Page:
I grieve for the parents who have outlived their children, and I will always despair for the children who have watched their own parents break the rapture of the night with violence. – from Secrets of Eden –
Reverend Stephen Drew watches over his flock in the small Vermont town of Haverill…or does he? When one of his parishioners (Alice Hayward) is strangled by her abusive husband, who then turns a gun on himself (leaving their fifteen year old daughter Katie an orphan), Stephen seems to be wrestling with his faith. But when later the coroner’s office rules George Hayward’s death a homicide, Stephen’s moral character rather than his faith is called into question. Stephen’s life is further complicated by the arrival of Heather Laurent, an author whose obsession with angels feels a little bit out of whack. And Catherine Benincasa, the deputy’s state attorney, is left to sort out all the characters in this small town and unravel what exactly happened on the day Alice and George Hayward died.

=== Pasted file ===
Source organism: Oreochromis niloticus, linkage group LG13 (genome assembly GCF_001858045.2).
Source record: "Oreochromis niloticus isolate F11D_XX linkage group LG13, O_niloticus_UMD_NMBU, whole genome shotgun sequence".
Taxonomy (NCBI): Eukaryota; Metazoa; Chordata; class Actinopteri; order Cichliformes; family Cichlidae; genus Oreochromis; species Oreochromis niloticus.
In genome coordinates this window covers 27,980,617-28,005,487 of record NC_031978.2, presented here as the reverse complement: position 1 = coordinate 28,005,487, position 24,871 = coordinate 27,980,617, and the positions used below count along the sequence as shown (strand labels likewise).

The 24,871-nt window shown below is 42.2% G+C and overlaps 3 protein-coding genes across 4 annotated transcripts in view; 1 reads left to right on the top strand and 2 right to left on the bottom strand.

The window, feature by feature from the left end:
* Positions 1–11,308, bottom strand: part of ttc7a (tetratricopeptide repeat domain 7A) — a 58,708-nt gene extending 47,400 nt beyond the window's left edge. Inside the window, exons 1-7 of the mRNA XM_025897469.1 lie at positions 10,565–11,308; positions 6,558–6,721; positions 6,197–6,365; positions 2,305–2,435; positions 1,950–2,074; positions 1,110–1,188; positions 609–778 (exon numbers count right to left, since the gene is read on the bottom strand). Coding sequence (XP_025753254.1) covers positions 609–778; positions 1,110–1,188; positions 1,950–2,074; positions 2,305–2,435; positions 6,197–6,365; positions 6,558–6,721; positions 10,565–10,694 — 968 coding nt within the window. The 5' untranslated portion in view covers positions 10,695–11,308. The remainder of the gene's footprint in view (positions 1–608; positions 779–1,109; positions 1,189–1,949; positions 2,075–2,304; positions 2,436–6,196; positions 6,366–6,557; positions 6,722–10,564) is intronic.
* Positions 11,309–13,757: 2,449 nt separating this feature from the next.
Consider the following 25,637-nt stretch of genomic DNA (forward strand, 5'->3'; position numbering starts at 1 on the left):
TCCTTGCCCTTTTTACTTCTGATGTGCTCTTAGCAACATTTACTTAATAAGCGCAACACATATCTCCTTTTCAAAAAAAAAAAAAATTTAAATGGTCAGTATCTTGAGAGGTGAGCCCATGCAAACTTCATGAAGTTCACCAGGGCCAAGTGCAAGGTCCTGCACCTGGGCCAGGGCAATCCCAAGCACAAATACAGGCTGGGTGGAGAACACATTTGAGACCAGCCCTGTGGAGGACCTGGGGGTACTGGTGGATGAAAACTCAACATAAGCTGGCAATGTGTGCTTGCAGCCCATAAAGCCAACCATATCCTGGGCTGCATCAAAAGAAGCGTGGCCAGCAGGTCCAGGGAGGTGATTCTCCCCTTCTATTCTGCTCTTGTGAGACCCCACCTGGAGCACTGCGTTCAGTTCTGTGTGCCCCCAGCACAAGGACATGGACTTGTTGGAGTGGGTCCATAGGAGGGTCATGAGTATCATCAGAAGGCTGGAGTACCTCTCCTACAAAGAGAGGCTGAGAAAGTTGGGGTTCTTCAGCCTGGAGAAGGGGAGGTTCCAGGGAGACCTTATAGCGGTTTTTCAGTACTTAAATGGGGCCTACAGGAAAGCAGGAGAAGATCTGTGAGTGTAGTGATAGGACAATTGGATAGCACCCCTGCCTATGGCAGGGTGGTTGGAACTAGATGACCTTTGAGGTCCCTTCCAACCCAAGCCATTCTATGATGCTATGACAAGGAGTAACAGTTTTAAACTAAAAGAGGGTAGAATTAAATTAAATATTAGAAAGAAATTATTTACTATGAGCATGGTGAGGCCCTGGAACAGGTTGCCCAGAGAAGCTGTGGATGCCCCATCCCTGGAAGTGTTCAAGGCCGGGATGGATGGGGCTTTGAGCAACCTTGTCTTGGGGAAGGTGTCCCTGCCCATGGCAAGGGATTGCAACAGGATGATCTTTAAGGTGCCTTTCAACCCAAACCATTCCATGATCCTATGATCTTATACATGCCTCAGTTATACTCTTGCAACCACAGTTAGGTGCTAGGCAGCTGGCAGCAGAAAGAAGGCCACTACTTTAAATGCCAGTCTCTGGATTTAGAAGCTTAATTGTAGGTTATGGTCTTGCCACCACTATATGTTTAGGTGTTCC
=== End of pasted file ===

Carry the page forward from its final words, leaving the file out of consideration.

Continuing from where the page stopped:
Chris Bohjalian’s novel, Secrets of Eden, is narrated in the four distinct voices of Stephen, Heather, Catherine, and Katie. This technique allows the reader to see events from very different perspectives and allows for some twists and turns along the way.
It becomes clear early on that the pastor is an unreliable narrator with plenty of secrets. He was one of my least favorite characters in the book. Heather, his romantic interest, is the character who connects all the other characters in the book but I felt she didn’t really move the plot forward…and her connection with angels, although interesting, seemed a bit extraneous. I really enjoyed the section narrated by Catherine who is a tough and smart woman with an unrelenting quest to find the truth. And finally there is Katie, a seemingly typical teen who has suffered through a childhood of violence and uncertainty and finally left parent-less.
None of the characters are exactly as they seem, most harbor secrets or dark pasts.
Thematically, Bohjalian explores the aftermath of domestic violence, betrayal, and the consequences of secrets. Although I figured out the ending about half way through the book, that did not take away my enjoyment of the story.
Bohjalian is a talented storyteller who knows how to reel in a reader. Secrets of Eden will appeal to readers who enjoy heavily plotted books told from multiple viewpoints. I liken Bohjalian’s narrative style to Jodi Picoult who also writes “ripped from the headlines” novels with multiple narrators.